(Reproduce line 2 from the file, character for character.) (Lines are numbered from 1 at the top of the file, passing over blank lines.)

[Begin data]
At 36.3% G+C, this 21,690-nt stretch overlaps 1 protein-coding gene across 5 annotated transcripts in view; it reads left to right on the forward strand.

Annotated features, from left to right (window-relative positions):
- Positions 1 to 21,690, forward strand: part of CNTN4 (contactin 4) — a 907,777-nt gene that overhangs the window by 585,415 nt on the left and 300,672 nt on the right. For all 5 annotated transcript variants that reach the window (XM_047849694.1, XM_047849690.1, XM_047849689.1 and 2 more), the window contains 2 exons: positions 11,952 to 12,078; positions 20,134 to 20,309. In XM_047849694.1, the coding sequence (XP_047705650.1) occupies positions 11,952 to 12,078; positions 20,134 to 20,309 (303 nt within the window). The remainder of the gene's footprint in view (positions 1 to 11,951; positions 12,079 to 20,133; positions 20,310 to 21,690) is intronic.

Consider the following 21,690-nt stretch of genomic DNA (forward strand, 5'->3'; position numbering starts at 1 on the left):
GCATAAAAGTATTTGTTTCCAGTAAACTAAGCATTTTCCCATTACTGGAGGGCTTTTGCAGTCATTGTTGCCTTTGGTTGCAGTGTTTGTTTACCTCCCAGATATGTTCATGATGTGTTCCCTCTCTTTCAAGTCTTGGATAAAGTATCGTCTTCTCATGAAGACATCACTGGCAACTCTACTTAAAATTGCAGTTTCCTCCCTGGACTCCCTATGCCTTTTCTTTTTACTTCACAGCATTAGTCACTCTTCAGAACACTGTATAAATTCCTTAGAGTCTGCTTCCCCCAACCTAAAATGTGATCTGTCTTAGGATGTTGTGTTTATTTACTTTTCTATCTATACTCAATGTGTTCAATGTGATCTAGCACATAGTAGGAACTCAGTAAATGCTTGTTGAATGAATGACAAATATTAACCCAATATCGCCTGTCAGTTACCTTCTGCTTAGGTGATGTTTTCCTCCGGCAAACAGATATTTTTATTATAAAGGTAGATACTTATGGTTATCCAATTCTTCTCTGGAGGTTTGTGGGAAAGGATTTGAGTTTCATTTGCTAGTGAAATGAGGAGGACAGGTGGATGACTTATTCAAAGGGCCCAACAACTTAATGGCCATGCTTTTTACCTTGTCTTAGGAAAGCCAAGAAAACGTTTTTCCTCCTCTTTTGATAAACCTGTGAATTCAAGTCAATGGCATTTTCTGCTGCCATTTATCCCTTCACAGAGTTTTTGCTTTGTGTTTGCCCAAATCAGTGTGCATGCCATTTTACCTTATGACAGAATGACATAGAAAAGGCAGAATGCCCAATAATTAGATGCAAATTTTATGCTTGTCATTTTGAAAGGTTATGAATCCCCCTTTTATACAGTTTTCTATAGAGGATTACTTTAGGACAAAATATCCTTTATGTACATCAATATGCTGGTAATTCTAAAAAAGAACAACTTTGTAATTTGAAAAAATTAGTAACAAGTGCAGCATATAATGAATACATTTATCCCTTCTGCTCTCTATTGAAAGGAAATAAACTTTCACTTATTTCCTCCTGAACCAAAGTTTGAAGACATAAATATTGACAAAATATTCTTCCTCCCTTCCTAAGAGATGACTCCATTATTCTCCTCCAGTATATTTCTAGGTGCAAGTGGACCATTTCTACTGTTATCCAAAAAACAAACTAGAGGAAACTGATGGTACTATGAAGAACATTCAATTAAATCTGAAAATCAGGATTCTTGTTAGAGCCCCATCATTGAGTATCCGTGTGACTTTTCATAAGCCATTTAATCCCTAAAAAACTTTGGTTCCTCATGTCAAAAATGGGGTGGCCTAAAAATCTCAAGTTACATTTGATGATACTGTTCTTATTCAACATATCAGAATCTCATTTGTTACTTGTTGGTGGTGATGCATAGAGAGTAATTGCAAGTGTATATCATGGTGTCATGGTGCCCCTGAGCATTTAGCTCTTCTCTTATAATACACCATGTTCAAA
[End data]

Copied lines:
Annotated features, from left to right (window-relative positions):